Last year, I attended the funeral of one of Greater Chicagoland’s and Northwest Indiana’s great polka concertina players, who happens to be the grandfather of my brother-in-law. In his 94 years on the planet, he made music an integral part of his life, and passed his love of music down to his grandchildren who intend to pass the gift to their children.
At the funeral service, the priest gave a wonderful sermon on the powerful impact of music. This was by far one of the most moving homilies I had ever heard simply because music is hardly discussed in Church today. In fact, in most of the Catholic Churches I’ve attended, hardly anyone sings anymore. Coming from a background in pastoral music, this is a travesty because, as it has been stated, when one sings, one prays twice!
“How appropriate,” I thought, “that music sums up the life of a person at their eulogy. Music is celebratory. The priest spoke of the expressiveness of music–that in many cultures, music is played to express our happiness and to soothe our pain. Sharing music with others in a community, where everyone participates in song or instrumental playing, impacts our emotions on a very deep and effecting way. There was indeed a satisfaction felt when we joined together in song and an air of celebration, hope, and joy amid the mire of sadness.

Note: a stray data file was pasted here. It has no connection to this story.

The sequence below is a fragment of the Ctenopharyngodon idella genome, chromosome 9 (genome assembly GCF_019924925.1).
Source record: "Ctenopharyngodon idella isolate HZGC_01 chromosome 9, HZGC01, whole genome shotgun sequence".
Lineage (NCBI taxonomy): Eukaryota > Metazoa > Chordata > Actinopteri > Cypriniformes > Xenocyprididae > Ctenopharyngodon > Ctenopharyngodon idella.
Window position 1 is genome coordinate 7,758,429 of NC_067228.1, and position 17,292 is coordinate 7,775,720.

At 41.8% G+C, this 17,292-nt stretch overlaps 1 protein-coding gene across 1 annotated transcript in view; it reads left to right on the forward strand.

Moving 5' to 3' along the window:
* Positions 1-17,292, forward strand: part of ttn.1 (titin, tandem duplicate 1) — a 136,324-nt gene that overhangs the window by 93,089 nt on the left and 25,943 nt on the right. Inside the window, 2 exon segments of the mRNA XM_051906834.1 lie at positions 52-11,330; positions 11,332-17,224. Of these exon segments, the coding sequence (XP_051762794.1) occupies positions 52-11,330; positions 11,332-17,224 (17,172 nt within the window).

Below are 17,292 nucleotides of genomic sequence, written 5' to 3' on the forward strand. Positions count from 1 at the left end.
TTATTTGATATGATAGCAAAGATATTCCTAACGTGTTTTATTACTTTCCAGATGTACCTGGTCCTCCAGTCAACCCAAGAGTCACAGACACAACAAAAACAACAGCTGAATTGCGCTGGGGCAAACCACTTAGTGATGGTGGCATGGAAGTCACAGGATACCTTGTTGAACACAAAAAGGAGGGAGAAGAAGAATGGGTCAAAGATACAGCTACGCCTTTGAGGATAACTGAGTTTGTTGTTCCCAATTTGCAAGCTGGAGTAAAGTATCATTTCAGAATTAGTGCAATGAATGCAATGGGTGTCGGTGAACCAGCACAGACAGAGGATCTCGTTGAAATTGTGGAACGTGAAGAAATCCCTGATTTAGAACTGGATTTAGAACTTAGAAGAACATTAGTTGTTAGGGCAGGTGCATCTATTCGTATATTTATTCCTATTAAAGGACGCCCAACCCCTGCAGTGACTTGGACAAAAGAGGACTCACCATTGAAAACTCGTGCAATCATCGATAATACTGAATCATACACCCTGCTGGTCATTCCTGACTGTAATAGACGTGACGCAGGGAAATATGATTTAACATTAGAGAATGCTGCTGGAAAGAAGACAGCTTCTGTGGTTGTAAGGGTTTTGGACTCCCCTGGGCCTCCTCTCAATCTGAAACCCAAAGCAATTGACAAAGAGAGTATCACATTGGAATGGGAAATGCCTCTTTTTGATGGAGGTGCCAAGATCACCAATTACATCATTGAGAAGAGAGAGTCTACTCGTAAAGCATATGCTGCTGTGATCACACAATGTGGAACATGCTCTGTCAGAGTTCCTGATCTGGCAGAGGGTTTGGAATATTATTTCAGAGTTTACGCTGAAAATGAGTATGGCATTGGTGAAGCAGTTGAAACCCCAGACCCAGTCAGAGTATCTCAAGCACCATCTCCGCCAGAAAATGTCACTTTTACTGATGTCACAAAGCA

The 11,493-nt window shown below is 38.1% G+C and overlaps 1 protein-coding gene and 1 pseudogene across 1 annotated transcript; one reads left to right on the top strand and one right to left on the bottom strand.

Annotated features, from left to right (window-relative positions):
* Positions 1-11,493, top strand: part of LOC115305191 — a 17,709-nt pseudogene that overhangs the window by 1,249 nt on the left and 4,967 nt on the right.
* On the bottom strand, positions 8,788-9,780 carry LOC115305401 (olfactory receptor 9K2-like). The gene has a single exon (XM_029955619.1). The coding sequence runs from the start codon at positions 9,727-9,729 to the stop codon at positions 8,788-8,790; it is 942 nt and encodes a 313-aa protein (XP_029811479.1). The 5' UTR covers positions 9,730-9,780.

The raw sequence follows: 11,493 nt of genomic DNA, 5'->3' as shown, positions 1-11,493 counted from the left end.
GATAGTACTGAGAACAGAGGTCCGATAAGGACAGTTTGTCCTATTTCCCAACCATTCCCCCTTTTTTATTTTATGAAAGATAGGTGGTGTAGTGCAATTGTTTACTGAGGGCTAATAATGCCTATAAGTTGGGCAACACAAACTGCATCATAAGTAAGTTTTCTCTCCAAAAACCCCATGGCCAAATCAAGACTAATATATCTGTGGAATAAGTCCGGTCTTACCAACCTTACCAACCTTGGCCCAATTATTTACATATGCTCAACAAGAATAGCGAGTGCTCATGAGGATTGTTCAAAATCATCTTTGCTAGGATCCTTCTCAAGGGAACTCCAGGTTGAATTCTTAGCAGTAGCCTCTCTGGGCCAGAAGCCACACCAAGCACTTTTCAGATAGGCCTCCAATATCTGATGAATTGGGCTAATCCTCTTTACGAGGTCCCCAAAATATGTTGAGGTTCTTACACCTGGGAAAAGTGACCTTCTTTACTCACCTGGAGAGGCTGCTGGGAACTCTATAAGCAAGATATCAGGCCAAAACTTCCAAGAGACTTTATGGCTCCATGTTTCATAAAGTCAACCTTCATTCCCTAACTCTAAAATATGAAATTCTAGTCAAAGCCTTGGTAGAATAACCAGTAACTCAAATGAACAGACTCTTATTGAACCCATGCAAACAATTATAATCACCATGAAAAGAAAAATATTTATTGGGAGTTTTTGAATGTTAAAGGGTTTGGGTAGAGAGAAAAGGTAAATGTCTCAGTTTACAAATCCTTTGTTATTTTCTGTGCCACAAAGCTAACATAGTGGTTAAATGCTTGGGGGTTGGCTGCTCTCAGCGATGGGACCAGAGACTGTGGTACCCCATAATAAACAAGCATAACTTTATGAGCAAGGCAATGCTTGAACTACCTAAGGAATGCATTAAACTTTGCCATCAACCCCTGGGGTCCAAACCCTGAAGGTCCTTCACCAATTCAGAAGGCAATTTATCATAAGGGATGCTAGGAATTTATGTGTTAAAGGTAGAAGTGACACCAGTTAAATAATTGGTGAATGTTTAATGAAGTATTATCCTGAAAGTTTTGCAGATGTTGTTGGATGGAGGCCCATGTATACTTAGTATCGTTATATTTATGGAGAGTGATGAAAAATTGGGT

Listening to his words, I was reminded of a Dixieland funeral where jazz would be played in the street during the procession. The bluesy tone helps with the sadness, and the upbeat fun of the beat reminds us of the celebration of this person’s life and the hope that we will again see this person at the end of our time. Truly, the blues itself expresses sorrow with the intent of sharing with others from the very spirit, healing in its catharsis. This music is not intended to be simply listened to–it begs us to participate, to respond to its call–like a responsorial psalm.
This is, therefore, a call to mankind: lift up your voices, sing together, drum, and let music–the creation and co-creation of music–be an integral part of your life. You will be a healthier and happier person for it. And smile: God loves you for He has given us this great gift!